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Nuclear Science, IEEE Transactions on

Issue 2  Part 1 • Date April 2000

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Displaying Results 1 - 25 of 72
  • Network shared memory framework for the BELLE data acquisition control system

    Page(s): 267 - 271
    Save to Project icon | Request Permissions | Click to expandQuick Abstract | PDF file iconPDF (456 KB)  

    We have developed a framework called network shared memory (NSM) to control the data acquisition of the Belle experiment at the KEK B-factory. The NSM provides a distributed shared memory, along with request and message type protocols. A synchronized operation of the data acquisition system is possible using the NSM framework. For central monitoring and recording, information on the detector conditions is collected using the shared memory from devices connected to a network segment. We have built a reliable system which has been successfully implemented into the Belle data acquisition scheme. It has been in full operation for half a year and we anticipate several years of successful running. View full abstract»

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  • Conference Author Index

    Page(s): 386 - 388
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    Freely Available from IEEE
  • Performance and scalability of the back-end sub-system in the ATLAS DAQ/EF prototype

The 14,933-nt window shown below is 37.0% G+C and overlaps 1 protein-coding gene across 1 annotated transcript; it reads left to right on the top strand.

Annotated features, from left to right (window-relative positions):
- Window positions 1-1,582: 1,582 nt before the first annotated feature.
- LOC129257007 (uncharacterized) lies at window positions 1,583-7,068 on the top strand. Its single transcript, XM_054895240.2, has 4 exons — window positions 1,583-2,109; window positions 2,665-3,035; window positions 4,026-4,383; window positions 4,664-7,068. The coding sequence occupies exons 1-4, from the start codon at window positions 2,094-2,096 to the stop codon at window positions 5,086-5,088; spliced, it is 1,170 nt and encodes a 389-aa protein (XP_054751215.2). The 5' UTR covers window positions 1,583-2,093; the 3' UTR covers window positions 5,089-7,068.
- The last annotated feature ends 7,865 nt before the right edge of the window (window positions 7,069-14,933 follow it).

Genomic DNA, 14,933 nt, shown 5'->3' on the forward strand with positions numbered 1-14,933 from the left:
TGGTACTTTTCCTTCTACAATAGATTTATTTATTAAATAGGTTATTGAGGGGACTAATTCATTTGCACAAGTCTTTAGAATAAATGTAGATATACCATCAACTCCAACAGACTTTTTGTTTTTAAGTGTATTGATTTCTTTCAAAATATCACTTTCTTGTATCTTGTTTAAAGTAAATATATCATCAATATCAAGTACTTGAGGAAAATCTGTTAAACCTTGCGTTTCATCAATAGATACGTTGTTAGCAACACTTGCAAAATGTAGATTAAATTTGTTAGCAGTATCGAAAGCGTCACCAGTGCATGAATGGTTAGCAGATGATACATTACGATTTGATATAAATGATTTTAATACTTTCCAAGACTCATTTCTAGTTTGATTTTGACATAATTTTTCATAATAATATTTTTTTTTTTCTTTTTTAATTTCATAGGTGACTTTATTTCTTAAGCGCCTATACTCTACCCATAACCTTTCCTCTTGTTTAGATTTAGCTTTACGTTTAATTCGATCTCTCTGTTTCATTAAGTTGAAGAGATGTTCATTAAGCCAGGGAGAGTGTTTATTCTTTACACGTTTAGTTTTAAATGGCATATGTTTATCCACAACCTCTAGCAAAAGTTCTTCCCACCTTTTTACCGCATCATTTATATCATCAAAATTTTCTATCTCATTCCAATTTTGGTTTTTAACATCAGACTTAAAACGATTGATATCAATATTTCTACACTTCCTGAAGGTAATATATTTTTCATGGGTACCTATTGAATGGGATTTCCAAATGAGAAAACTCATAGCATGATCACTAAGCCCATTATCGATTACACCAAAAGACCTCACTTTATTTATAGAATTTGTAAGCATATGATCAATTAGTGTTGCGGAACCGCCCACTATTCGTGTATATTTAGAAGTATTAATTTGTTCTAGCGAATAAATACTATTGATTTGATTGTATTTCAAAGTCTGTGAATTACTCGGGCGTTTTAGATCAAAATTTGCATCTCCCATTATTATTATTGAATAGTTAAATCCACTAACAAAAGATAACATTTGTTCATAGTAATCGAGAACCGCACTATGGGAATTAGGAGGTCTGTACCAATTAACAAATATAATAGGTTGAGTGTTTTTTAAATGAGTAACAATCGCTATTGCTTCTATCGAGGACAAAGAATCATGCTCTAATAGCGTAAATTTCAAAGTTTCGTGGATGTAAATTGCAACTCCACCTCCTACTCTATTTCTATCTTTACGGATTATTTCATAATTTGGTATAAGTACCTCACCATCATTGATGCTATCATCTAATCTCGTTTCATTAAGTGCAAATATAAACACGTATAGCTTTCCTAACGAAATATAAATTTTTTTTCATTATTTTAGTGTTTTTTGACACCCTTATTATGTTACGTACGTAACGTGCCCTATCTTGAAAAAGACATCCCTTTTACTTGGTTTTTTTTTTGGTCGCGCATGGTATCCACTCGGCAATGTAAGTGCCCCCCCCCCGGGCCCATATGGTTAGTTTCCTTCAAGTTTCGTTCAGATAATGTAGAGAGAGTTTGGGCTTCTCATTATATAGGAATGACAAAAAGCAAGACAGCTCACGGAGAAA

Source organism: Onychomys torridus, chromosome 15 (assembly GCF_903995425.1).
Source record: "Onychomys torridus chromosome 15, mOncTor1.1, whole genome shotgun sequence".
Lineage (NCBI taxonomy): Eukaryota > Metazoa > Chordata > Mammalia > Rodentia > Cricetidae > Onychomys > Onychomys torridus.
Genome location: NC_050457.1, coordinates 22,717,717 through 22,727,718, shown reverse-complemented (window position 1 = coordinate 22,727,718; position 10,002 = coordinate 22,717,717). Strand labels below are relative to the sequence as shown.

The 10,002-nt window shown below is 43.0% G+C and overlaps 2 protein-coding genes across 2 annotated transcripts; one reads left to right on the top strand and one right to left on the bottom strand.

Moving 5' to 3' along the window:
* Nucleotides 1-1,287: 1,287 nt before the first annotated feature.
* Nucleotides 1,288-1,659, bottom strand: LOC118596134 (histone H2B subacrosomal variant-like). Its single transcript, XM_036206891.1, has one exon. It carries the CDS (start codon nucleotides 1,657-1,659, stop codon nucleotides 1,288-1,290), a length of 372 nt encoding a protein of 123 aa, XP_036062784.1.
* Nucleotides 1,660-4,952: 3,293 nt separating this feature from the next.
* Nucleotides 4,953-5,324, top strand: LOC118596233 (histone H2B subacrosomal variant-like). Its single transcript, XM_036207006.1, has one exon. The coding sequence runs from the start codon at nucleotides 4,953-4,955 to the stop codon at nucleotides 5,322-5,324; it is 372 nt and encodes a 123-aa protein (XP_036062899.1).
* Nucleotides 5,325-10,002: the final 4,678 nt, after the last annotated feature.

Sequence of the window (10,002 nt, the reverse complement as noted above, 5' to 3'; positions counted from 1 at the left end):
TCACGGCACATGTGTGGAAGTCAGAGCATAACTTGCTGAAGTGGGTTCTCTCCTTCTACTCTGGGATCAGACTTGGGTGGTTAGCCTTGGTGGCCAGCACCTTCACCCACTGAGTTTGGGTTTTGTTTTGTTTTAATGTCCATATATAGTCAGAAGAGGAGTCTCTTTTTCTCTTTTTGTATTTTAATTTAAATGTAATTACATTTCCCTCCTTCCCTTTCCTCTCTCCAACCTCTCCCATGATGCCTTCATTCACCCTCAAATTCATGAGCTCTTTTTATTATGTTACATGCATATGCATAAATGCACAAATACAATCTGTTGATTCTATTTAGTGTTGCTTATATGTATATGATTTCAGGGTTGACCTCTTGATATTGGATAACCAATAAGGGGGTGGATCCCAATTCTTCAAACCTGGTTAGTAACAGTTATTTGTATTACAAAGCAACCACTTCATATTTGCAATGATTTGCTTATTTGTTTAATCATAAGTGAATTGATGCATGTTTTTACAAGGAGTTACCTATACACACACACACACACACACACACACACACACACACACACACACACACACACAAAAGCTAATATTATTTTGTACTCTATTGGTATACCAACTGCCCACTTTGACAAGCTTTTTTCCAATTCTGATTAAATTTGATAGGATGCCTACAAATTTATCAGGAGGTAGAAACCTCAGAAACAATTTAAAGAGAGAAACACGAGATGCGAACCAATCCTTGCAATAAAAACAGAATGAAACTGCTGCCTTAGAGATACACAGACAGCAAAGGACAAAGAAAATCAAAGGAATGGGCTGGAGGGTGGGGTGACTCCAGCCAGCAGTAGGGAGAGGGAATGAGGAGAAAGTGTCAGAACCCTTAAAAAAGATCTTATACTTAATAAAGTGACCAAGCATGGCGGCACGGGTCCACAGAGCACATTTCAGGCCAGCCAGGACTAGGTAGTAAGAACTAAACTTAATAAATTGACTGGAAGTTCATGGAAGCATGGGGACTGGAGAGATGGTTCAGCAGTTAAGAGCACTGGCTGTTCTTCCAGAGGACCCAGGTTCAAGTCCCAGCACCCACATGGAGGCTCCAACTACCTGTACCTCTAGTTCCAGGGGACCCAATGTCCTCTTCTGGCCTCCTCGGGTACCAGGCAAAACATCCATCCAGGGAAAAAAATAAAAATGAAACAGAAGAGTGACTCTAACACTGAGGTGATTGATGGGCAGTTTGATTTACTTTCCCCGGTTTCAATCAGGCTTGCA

Page(s): 244 - 249
    Save to Project icon | Request Permissions | Click to expandQuick Abstract | PDF file iconPDF (356 KB)  

    The DAQ group of the future ATLAS experiment has developed a prototype system based on the trigger/DAQ architecture described in the ATLAS Technical Proposal to support studies of the full system functionality, architecture as well as available hardware and software technologies. One sub-system of this prototype is the back-end which encompasses the software needed to configure, control and monitor the DAQ, but excludes the processing and transportation of physics data. The back-end consists of a number of components including run control, configuration databases and message reporting system. The software has been developed using standard, external software technologies such as OO databases and CORBA. It has been ported to several C++ compilers and operating systems including Solaris, Linux, WNT and LynxOS. This paper gives an overview of the back-end software, its performance, scalability and current status View full abstract»

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  • The level 1 central tracking trigger for the DØ upgrade

    Page(s): 381 - 385
    Save to Project icon | Request Permissions | Click to expandQuick Abstract | PDF file iconPDF (256 KB)  

    The DØ level 1 tracking trigger uses data from the scintillating fiber tracker, the central and forward preshower detectors, the muon system and the calorimeter. Tracks are found in the scintillating fiber tracker with transverse momentum greater than 1.5 GeV/c. The tracks are matched with hits in the central preshower detector and the muon system for electron and muon tagging. Preshower dusters are also used for identifying photon candidates. These multi detector triggers are then sent to the level 1 Trigger Framework where they are further combined with the calorimeter to create the final level 1 trigger. This paper presents an overview of the level trigger system with emphasis on the use of large programmable logic devices (PLD's) in an extensible system architecture that allows complex, multi detector triggers View full abstract»